Thread Starter

kunx2

Joined Jan 6, 2020
11
Hello,

Well then maybe you could show some work with what you did with the Cuk or maybe the boost and buck too. That way we know what method is acceptable for you.
At least show the work for the boost but since the Cuk is somewhat similar that would be good to show your work for also.

here is what I did to solve a boost converter
DSC_0127.jpg
And this one is the job done to the buck converter
DSC_0128.jpg

Looks like it add inductor and capacitor to the buck circuit.
 

MrAl

Joined Jun 17, 2014
7,196
here is what I did to solve a boost converter
View attachment 196249
And this one is the job done to the buck converter
View attachment 196251

Looks like it add inductor and capacitor to the buck circuit.
Hi,

Ok great, and yes that is averaging, however, we still need to see your work on the Cuk. Those two circuits can both be solved by assuming the switched state of the diode, while the Cuk may require that you solve for that too. So i'd like to see how you worked out when the diode is on and when it is off so you can write the averaging expressions. Perhaps you were able to come up with some reasoning that allows you to assume the diode state.
So seeing the work you did on the Cuk would help a lot here.
 

Thread Starter

kunx2

Joined Jan 6, 2020
11
Hi,

Ok great, and yes that is averaging, however, we still need to see your work on the Cuk. Those two circuits can both be solved by assuming the switched state of the diode, while the Cuk may require that you solve for that too. So i'd like to see how you worked out when the diode is on and when it is off so you can write the averaging expressions. Perhaps you were able to come up with some reasoning that allows you to assume the diode state.
So seeing the work you did on the Cuk would help a lot here.
I found that cuk is kinda different from boost and buck,as I solve it with capacitor current rather than inductor one.
DSC_0129.jpg
I am wondering if I can apply the same thing to my problem.
 

MrAl

Joined Jun 17, 2014
7,196
I found that cuk is kinda different from boost and buck,as I solve it with capacitor current rather than inductor one.
View attachment 196300
I am wondering if I can apply the same thing to my problem.
Hello again,

Ok that's interesting. With the Cuk your work shows that the diode switching states are synchronized with the actual switch switching states. That means that you can choose whether the diode is on or off based on the switch switching state and that means we have two distinct modes of operation:
1. Switch on, Diode off.
2. Switch off, Diode on.
This makes it easy to solve using several methods.

How
However, in this new circuit, the subject of this thread, the diode switch state is only partially sync'd to the switch state. We actually end up with three different modes of operation:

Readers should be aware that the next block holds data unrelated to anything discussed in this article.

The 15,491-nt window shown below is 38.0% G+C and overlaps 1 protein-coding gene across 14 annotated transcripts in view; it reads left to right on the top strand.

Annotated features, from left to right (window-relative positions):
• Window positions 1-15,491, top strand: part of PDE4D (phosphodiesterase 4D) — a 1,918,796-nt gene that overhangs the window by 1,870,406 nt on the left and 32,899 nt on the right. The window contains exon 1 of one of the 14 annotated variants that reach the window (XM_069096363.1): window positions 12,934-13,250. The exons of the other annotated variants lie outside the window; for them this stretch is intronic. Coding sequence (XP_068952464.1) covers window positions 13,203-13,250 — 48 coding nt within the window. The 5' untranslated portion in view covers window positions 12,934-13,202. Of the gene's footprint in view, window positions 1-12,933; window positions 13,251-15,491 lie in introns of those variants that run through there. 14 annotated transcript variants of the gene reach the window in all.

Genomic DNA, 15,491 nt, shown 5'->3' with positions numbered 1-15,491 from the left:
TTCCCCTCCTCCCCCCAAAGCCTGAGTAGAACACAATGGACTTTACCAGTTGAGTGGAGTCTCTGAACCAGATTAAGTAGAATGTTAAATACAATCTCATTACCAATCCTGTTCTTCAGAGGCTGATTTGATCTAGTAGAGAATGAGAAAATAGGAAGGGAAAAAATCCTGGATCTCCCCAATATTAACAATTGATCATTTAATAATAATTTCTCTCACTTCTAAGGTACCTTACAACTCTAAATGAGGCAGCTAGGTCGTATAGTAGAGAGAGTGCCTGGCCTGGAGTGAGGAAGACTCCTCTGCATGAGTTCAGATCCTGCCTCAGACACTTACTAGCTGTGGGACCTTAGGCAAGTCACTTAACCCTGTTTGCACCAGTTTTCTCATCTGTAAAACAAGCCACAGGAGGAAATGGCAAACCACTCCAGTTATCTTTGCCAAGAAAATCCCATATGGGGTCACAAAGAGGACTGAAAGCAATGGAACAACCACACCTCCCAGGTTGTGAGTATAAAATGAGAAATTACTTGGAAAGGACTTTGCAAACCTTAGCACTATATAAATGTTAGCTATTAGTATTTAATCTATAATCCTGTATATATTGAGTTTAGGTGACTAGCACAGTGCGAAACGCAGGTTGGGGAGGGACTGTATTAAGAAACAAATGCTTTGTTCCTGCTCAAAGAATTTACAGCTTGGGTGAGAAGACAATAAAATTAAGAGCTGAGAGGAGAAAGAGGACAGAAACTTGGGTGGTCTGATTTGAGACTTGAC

1. Switch on, Diode off.
2. Switch off, Diode on.
3. Switch off, Diode off.

So it looks like when the switch is off you will have to find a way to determine when exactly the diode is on and when it turns off . It seems clear that the diode turns on when the switch first turns off, but it is then not as clear when the diode turns off.
So the main question is, can you determine when the diode turns off when the switch is off?
(That would be some time during mode 3).
 

Thread Starter

kunx2

Joined Jan 6, 2020
11
Hello again,

Ok that's interesting. With the Cuk your work shows that the diode switching states are synchronized with the actual switch switching states. That means that you can choose whether the diode is on or off based on the switch switching state and that means we have two distinct modes of operation:
1. Switch on, Diode off.
2. Switch off, Diode on.
This makes it easy to solve using several methods.

How
However, in this new circuit, the subject of this thread, the diode switch state is only partially sync'd to the switch state. We actually end up with three different modes of operation:
1. Switch on, Diode off.
2. Switch off, Diode on.
3. Switch off, Diode off.

So it looks like when the switch is off you will have to find a way to determine when exactly the diode is on and when it turns off . It seems clear that the diode turns on when the switch first turns off, but it is then not as clear when the diode turns off.
So the main question is, can you determine when the diode turns off when the switch is off?
(That would be some time during mode 3).
Ya. My classmate found the diode act like what u said using mathlab simulation.
I am trying to determine when the diode turns off now.